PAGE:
He needed $12,000 for the year.
So then he started looking at his numbers:
- $15,000 from 1 client (not likely, as he’s new to the game).
- $7,500 from 2 clients
- $5,000 from 3 clients
and so on.
What he needs to get clear on in this case is,
- how many clients he can handle, and
- what will be a comfortable price for him which he can charge without any congruency issues?
Personally, I am happy with first 2 options (15000 from 1 or 7500 from 2). But it obviously depends on your circumstances.
Never, ever work for low prices.
Why? Because when you do it for one person, they’ll tell the whole market about your prices and your cheap service.
“You know that video guy, he only charged $300 for all of this work he did for me!”
Is that the kind of rep you want? Bad market presence.
I’d rather be known as the guy who, “Charges $5000, but he knows his shit”.
Remember, you can never win with cutting prices.
What About Partnering With Other People?
Think about your target market.
Now start listing people or markets that are serving them already.
So, for example, if you are a videographer who wants to work with fitness professionals (that’s a big market, right there!) then start listing down who you can joint venture with:
- Health clubs.
- Supplement providers.
- Gym/Sports equipment providers.
- Dieticians / Nutritionist.
No matter which market you target as a video professional, you can always find people and other experts to joint venture with.
Do not sell yourself as a commodity. That’s the first rule.
What’s the common thing about commodity?
There’s always too much competition and always low prices.
Here’s the thing…let’s say if you’re talking to people about video marketing prices, you can say something like:
“Either you can hire any kid who is doing a video production course in college to do your video work for less than $300 (pocket change). Or you can get someone who has been doing it for 5 years and knows what he’s doing.”
Again, it all comes down to your confidence level, how you can present it and then charge a good price.
Some random musings about selling
Here are some solid pointers to live by:
- Never bad mouth the competition.
- Avoid burning their ego.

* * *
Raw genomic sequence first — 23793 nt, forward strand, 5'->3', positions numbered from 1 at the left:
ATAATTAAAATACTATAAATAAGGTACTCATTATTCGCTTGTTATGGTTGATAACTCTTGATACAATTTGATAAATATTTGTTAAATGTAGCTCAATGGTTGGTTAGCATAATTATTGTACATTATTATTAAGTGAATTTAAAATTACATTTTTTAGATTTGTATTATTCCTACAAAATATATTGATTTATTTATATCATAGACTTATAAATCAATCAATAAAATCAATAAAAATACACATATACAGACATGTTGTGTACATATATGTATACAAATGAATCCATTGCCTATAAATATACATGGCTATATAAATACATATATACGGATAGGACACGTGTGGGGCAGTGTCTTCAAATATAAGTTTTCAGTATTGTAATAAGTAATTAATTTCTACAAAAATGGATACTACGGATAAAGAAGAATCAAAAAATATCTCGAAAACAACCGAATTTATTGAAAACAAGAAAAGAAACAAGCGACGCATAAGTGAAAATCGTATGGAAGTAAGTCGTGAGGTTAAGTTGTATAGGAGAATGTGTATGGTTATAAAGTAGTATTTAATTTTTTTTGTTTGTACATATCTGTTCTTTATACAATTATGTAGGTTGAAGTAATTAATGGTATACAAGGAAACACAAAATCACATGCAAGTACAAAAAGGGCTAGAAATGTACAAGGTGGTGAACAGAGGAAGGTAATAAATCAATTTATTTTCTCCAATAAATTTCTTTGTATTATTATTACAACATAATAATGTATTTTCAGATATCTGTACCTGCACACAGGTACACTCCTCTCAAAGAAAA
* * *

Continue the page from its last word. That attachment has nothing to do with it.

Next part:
- Keep up with mini closes.
- Talk to your prospect’s emotions, hopes and desires.
- Use rapport building skills (and listening skills).
- Don’t do too much rapport, so that you feel sorry about charging them.
- Avoid talking too technically.
- They don’t give a damn what you can do or what your skills are… They only care about results.
- Convert features into benefits, and then convert those into dollars!
- Ask questions that are thought provoking.
Here’s something about premium prices.
When you have 2 options where one is the cheaper (entry level) price and the other is premium, you’ll always have this nagging voice in your head talking about how “it’s high quality as it is expensive.”
If you are financially able, then your chances of buying a higher price item is high.
And when you’re not financially able, it’ll always keep it in back of your mind.
Why? Because you believe it’s of high quality. Just like the Ferrari you saw cruising down the street last week. Everyone knows a Ferrari is high value because of the high value the company has attached to themselves by charging very high prices for decade upon decade.
How do you use this in practice?
You show a high priced item to them first and get them salivating.
If price issues come up, don’t cut your price. Instead, cut down on the benefits or service they’ll get for a cheaper price.
In service businesses like the video production industry, you are what you charge. That’s what you have to understand here.
The problem with cutting prices is that there is only so much you can cut. After that you’ll go broke.
For example, let’s just say the perception thing doesn’t exist and you sell X service for $1500.
As a competitor, I jump in and offer the service for $1000.
With your formula, you counter me with a price of $800.
Soon we’ll keep doing it, until one of us is out of business and other is charging $100 for the same service you’ve been charging $1500 for earlier. Crazy!
Does this make sense? What selling techniques do you use to run your video production business? Let us know in the comments below.